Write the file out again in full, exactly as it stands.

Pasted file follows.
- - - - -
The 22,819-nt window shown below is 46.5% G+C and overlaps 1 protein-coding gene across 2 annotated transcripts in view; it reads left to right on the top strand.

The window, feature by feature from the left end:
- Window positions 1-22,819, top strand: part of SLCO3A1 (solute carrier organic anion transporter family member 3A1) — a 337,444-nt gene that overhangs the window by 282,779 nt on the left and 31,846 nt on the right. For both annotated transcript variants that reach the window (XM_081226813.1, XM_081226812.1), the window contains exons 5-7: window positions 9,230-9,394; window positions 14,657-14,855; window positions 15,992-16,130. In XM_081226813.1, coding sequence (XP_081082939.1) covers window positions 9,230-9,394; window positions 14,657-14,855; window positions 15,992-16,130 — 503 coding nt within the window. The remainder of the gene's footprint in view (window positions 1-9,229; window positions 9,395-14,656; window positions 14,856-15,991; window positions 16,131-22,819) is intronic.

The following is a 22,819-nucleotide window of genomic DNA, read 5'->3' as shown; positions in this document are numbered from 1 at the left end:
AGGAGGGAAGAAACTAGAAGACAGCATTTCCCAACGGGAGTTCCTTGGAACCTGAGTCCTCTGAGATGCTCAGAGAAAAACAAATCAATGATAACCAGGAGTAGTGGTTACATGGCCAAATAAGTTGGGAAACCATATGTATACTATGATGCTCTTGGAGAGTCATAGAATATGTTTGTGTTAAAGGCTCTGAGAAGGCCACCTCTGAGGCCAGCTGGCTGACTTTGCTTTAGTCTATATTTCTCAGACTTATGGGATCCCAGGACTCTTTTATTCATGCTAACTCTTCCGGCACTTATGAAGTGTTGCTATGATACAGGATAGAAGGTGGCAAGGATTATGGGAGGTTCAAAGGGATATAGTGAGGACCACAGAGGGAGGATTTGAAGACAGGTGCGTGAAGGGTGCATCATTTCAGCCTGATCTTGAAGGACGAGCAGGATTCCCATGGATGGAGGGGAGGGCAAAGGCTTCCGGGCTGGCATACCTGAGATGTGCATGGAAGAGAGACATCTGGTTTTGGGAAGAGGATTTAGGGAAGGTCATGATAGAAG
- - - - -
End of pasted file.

The 22,819-nt window shown below is 46.5% G+C and overlaps 1 protein-coding gene across 2 annotated transcripts in view; it reads left to right on the top strand.

The window, feature by feature from the left end:
- Window positions 1-22,819, top strand: part of SLCO3A1 (solute carrier organic anion transporter family member 3A1) — a 337,444-nt gene that overhangs the window by 282,779 nt on the left and 31,846 nt on the right. For both annotated transcript variants that reach the window (XM_081226813.1, XM_081226812.1), the window contains exons 5-7: window positions 9,230-9,394; window positions 14,657-14,855; window positions 15,992-16,130. In XM_081226813.1, coding sequence (XP_081082939.1) covers window positions 9,230-9,394; window positions 14,657-14,855; window positions 15,992-16,130 — 503 coding nt within the window. The remainder of the gene's footprint in view (window positions 1-9,229; window positions 9,395-14,656; window positions 14,856-15,991; window positions 16,131-22,819) is intronic.

The following is a 22,819-nucleotide window of genomic DNA, read 5'->3' as shown; positions in this document are numbered from 1 at the left end:
AGGAGGGAAGAAACTAGAAGACAGCATTTCCCAACGGGAGTTCCTTGGAACCTGAGTCCTCTGAGATGCTCAGAGAAAAACAAATCAATGATAACCAGGAGTAGTGGTTACATGGCCAAATAAGTTGGGAAACCATATGTATACTATGATGCTCTTGGAGAGTCATAGAATATGTTTGTGTTAAAGGCTCTGAGAAGGCCACCTCTGAGGCCAGCTGGCTGACTTTGCTTTAGTCTATATTTCTCAGACTTATGGGATCCCAGGACTCTTTTATTCATGCTAACTCTTCCGGCACTTATGAAGTGTTGCTATGATACAGGATAGAAGGTGGCAAGGATTATGGGAGGTTCAAAGGGATATAGTGAGGACCACAGAGGGAGGATTTGAAGACAGGTGCGTGAAGGGTGCATCATTTCAGCCTGATCTTGAAGGACGAGCAGGATTCCCATGGATGGAGGGGAGGGCAAAGGCTTCCGGGCTGGCATACCTGAGATGTGCATGGAAGAGAGACATCTGGTTTTGGGAAGAGGATTTAGGGAAGGTCATGATAGAAG